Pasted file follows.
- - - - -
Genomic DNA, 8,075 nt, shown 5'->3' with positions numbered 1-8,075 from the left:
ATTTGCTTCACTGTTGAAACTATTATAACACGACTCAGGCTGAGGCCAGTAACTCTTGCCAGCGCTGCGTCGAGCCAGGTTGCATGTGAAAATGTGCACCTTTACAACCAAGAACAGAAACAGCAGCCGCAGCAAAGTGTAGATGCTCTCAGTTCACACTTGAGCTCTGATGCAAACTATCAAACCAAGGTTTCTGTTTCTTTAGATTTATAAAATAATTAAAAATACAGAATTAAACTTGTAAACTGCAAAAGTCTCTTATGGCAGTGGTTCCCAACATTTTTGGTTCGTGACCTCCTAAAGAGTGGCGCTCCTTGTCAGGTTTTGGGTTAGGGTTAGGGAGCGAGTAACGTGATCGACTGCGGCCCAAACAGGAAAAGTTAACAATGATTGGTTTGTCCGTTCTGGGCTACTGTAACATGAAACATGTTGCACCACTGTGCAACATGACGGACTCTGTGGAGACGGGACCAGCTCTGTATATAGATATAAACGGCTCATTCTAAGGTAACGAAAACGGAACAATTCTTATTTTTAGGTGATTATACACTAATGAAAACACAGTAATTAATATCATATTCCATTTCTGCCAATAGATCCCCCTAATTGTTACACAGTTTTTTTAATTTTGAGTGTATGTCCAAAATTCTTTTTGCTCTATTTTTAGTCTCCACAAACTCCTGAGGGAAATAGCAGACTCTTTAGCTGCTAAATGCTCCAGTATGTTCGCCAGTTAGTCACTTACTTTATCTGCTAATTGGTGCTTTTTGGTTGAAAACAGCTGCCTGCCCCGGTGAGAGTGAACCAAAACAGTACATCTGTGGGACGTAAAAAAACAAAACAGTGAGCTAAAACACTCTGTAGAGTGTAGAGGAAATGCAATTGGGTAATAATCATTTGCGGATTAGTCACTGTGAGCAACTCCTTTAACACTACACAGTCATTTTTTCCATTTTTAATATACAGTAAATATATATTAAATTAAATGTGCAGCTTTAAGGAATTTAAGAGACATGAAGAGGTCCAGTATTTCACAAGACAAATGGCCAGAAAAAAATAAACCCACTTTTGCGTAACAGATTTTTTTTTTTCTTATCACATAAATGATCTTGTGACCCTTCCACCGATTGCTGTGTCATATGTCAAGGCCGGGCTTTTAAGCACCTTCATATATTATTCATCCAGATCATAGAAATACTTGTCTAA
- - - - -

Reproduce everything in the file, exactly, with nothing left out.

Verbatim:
Genomic DNA, 8,075 nt, shown 5'->3' with positions numbered 1-8,075 from the left:
ATTTGCTTCACTGTTGAAACTATTATAACACGACTCAGGCTGAGGCCAGTAACTCTTGCCAGCGCTGCGTCGAGCCAGGTTGCATGTGAAAATGTGCACCTTTACAACCAAGAACAGAAACAGCAGCCGCAGCAAAGTGTAGATGCTCTCAGTTCACACTTGAGCTCTGATGCAAACTATCAAACCAAGGTTTCTGTTTCTTTAGATTTATAAAATAATTAAAAATACAGAATTAAACTTGTAAACTGCAAAAGTCTCTTATGGCAGTGGTTCCCAACATTTTTGGTTCGTGACCTCCTAAAGAGTGGCGCTCCTTGTCAGGTTTTGGGTTAGGGTTAGGGAGCGAGTAACGTGATCGACTGCGGCCCAAACAGGAAAAGTTAACAATGATTGGTTTGTCCGTTCTGGGCTACTGTAACATGAAACATGTTGCACCACTGTGCAACATGACGGACTCTGTGGAGACGGGACCAGCTCTGTATATAGATATAAACGGCTCATTCTAAGGTAACGAAAACGGAACAATTCTTATTTTTAGGTGATTATACACTAATGAAAACACAGTAATTAATATCATATTCCATTTCTGCCAATAGATCCCCCTAATTGTTACACAGTTTTTTTAATTTTGAGTGTATGTCCAAAATTCTTTTTGCTCTATTTTTAGTCTCCACAAACTCCTGAGGGAAATAGCAGACTCTTTAGCTGCTAAATGCTCCAGTATGTTCGCCAGTTAGTCACTTACTTTATCTGCTAATTGGTGCTTTTTGGTTGAAAACAGCTGCCTGCCCCGGTGAGAGTGAACCAAAACAGTACATCTGTGGGACGTAAAAAAACAAAACAGTGAGCTAAAACACTCTGTAGAGTGTAGAGGAAATGCAATTGGGTAATAATCATTTGCGGATTAGTCACTGTGAGCAACTCCTTTAACACTACACAGTCATTTTTTCCATTTTTAATATACAGTAAATATATATTAAATTAAATGTGCAGCTTTAAGGAATTTAAGAGACATGAAGAGGTCCAGTATTTCACAAGACAAATGGCCAGAAAAAAATAAACCCACTTTTGCGTAACAGATTTTTTTTTTTCTTATCACATAAATGATCTTGTGACCCTTCCACCGATTGCTGTGTCATATGTCAAGGCCGGGCTTTTAAGCACCTTCATATATTATTCATCCAGATCATAGAAATACTTGTCTAA